I spent the first month cursing in the shower while trying to hold the shower curtain in place with one hand and washing myself with the other. One day,  my father’s toilet tutorial came bubbling up from somewhere in the depths of my mind.

The navy shower! 

“Rinse for 30 seconds. Turn the water off and lather up. Then rinse the soap off. Two minutes. Then get out!”

I tried it and it worked!  It’s a quick wash, for sure, but at least I get a nice soapy lather and I don’t have to clean up puddles of water from the bathroom floor.

I take a navy shower every day now. I only wish my father was alive today, so he would know that his twelve-year-old daughter was listening to him, after all.

Anchors aweigh, my boys! Anchors aweigh!

Here’s to the navy shower!

Anchors aweigh!


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Picking Up Loose Change

How many of you will bend down to pick up a penny on the sidewalk? My 88 year-old mother will do it. She lived through the Great Depression and remembers when a penny had value. She remembers when a loaf of bread cost 8 pennies, and still lives by the philosophy of A penny saved is a penny earned.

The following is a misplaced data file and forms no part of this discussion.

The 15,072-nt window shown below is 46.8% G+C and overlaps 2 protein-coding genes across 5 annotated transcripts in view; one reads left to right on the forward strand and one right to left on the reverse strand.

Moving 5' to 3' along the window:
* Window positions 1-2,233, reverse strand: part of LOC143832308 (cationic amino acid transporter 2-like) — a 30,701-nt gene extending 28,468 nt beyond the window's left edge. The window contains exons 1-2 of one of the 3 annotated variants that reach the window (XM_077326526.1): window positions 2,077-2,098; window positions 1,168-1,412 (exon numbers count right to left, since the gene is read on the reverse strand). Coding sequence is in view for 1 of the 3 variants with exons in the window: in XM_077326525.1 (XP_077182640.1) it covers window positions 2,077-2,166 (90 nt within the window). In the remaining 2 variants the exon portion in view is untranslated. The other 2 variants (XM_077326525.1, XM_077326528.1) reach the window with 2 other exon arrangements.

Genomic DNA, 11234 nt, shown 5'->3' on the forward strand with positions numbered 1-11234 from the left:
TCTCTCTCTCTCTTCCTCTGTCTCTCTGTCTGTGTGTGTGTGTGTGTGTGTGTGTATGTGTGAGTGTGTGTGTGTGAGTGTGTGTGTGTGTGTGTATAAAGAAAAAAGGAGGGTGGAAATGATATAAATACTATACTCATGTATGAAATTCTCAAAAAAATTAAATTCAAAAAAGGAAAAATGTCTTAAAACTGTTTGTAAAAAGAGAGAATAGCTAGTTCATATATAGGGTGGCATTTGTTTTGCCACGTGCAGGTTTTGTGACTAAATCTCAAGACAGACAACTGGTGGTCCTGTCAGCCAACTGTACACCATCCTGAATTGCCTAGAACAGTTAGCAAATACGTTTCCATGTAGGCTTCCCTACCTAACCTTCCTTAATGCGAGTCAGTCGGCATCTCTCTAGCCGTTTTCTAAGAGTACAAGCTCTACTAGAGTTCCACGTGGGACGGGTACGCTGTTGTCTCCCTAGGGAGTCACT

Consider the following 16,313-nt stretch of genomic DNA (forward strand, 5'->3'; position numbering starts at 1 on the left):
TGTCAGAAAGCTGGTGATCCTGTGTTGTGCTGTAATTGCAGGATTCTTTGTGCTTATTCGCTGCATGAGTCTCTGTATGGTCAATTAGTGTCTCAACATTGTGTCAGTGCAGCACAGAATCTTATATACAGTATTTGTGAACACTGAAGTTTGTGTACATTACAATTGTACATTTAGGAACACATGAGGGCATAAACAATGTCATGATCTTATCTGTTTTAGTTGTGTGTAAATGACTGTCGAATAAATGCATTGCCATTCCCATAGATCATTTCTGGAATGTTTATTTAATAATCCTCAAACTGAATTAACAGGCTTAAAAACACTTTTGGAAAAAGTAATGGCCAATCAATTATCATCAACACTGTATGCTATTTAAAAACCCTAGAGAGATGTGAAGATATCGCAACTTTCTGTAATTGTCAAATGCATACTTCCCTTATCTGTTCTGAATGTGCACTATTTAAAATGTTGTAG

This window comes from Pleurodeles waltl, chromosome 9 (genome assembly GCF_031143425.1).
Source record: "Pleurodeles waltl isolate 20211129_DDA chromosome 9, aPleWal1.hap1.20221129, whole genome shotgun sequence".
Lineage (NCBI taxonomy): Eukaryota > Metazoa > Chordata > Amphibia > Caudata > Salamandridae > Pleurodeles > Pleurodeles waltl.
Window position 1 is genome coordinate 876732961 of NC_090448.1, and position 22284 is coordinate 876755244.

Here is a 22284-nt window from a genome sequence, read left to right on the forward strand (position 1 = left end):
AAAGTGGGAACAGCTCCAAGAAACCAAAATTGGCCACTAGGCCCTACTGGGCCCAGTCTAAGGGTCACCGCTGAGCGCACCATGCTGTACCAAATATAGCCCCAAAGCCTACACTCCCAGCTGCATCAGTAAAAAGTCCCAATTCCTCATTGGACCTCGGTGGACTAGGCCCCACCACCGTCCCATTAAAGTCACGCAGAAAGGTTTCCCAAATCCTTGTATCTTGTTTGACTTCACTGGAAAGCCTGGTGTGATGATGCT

I don’t pick up pennies anymore. It has to be a nickel or more to make it worth my while. The penny today has virtually no monetary value at all. None. And with a composition of 95.5% zinc and 2.5% copper, it doesn’t even have any metallurgic value. At my age, I won’t risk hurting my knees or falling over to pick up a coin that has no value.

There was a penny on the floor in front of the bathroom for three days this week. I stepped over that thing a hundred times or more, and so did everyone else in this apartment. Doesn’t anyone see that penny on the floor, I wondered. Why doesn’t someone pick it up already? Just when it was really getting on my nerves, it disappeared.

“Who picked up the penny off the floor upstairs?” I asked.

“I did; why?” my husband said.

“That penny has been sitting there on the floor for three days.”

“So? Did you want it?” he asked.

“No. I don’t want it. I’m just wondering why it took you three days to bend down and finally pick it up?”